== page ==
According to the Bureau of Labor Statistics, supermarket prices were down 2.2% in September compared with the same month one year ago. That’s the biggest year-over-year drop since 2009, USA Today reported, while also noting that grocery prices have retreated on an annual basis for 10 consecutive months—the longest such streak since 1960.
While grocery prices decline, restaurant prices have been headed in the opposite direction. Prices in the “food away from home” category, which includes restaurants, convenience stores, and such, are up 2.4% year over year.
The CEO of Darden Restaurants, which owns the Olive Garden and LongHorn Steakhouse chains, recently said that the combination of cheaper groceries and more expensive restaurant bills isn’t going to mean that more Americans wind up cooking at home. But other restaurant industry experts aren’t quite so sure.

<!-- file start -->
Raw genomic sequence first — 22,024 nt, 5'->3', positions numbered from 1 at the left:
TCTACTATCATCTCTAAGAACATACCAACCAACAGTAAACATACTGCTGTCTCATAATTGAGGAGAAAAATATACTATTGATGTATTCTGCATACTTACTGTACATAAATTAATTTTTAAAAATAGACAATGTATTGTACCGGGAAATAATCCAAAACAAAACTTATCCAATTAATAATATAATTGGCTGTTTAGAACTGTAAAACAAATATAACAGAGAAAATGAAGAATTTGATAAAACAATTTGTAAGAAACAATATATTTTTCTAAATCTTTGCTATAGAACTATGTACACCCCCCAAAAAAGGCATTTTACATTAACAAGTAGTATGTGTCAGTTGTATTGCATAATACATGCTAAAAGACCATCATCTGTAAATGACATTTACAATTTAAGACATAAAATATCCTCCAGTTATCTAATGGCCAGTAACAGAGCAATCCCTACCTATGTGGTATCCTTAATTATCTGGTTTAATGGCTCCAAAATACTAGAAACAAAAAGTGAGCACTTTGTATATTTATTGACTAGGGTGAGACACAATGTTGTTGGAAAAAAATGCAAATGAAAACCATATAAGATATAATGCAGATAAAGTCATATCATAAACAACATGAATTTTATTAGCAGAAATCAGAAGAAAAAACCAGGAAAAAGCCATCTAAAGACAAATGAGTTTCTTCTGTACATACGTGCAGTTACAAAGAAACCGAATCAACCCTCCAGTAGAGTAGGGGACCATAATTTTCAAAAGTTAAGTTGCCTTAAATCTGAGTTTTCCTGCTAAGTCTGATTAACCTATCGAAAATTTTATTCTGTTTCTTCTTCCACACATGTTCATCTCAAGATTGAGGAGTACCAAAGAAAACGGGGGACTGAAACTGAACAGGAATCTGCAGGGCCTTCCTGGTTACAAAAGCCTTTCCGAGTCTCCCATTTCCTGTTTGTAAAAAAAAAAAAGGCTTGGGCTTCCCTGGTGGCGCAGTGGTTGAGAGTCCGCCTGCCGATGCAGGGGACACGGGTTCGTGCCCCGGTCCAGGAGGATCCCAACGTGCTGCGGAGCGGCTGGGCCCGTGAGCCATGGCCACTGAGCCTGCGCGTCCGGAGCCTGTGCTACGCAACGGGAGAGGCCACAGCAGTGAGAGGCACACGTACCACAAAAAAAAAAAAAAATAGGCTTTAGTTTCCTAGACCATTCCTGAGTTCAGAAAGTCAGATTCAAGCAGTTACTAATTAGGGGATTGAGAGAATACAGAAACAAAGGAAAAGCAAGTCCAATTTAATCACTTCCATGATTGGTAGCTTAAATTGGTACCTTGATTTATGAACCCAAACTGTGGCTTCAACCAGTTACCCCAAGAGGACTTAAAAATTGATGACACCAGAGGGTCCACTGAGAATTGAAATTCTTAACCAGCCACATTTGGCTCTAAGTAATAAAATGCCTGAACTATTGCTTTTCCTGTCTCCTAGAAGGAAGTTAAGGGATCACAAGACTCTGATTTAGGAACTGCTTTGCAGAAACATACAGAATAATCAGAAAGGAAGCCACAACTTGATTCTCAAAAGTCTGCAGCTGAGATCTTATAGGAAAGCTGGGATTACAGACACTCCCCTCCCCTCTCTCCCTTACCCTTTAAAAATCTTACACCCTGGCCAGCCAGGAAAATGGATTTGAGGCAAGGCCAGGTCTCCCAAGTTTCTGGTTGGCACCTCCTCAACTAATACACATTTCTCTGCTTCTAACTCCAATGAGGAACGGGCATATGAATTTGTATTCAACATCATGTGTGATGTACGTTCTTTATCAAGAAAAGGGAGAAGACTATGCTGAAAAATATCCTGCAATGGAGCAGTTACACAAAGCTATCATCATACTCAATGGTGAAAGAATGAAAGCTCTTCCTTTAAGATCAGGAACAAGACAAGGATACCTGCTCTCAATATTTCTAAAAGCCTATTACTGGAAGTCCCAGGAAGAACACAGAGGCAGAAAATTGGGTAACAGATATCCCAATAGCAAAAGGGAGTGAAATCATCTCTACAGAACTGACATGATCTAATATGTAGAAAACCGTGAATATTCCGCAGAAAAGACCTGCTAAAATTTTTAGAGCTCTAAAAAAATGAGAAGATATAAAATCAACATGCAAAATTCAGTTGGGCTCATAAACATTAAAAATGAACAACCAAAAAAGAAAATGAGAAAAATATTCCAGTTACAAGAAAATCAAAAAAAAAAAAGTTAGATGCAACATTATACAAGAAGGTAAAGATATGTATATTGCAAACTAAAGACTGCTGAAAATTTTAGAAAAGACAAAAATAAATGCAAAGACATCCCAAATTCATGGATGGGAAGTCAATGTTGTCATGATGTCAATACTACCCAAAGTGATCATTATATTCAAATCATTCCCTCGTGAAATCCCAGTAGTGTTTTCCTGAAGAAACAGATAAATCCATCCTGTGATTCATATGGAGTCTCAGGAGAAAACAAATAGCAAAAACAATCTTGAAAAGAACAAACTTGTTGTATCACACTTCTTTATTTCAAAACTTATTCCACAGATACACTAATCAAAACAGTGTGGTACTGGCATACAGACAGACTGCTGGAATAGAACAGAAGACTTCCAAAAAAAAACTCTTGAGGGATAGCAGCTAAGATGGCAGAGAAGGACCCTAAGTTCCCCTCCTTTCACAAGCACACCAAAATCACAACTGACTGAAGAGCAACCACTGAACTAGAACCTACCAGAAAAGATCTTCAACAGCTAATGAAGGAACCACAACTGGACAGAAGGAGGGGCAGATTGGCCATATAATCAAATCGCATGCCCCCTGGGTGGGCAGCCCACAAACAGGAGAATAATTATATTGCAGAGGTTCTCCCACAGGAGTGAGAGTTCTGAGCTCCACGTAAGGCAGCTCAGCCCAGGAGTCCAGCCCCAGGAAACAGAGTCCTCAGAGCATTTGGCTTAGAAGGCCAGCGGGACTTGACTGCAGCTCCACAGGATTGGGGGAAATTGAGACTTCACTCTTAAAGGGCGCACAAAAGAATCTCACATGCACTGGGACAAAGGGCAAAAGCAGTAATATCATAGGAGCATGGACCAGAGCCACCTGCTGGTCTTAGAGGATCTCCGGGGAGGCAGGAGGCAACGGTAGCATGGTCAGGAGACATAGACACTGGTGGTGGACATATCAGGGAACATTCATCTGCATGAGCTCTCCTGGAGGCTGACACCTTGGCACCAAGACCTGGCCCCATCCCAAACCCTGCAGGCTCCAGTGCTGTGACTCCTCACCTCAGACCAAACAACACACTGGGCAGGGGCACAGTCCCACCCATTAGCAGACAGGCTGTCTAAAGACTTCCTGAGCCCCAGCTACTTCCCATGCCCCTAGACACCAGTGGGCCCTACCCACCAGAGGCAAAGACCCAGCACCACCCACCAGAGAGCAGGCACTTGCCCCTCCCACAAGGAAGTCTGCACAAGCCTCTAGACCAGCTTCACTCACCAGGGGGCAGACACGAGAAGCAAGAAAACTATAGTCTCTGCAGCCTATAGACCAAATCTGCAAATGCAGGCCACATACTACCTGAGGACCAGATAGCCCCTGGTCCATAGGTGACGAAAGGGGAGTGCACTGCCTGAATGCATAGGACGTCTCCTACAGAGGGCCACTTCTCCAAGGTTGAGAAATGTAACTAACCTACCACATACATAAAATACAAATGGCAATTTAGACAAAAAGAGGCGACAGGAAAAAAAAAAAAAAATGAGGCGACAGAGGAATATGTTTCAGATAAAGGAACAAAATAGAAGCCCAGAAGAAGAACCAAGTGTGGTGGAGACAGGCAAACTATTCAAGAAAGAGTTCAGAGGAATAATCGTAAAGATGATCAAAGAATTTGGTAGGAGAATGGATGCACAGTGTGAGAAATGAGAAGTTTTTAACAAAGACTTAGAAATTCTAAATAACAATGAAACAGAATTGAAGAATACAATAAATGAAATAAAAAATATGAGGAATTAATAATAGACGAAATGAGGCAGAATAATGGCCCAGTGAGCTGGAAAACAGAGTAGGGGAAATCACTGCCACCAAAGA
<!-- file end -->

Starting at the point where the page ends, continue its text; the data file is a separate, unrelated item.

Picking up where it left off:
“Consumers aren’t going to eat out less because peanut butter is cheaper, or because bananas aren’t as expensive,” Nation’s Restaurant News columnist Jonathan Maze wrote this week. “But they would choose to eat at home because they bought a package of steaks for a lower price.”
And yes, steaks—and meat in general—are among the groceries that have gotten much less expensive in recent months. Meat prices are down 6.3% year over year, and some grocery staples are significantly less expensive than that. Here are eight items that have seen prices drop by 10% or more over the past year.
Beef Stew: -10%
Round Roast: -10.4%
Ground Beef: -11.2%
Iceberg Lettuce: -22.3%
Eggs are down so sharply because of price increases following a bird flu outbreak last spring. And while the decreases are less dramatic, many other common grocery purchases, such as beans, coffee, cheddar cheese, pork chops, and prime and choice steaks are at least 5% cheaper than a year ago as well.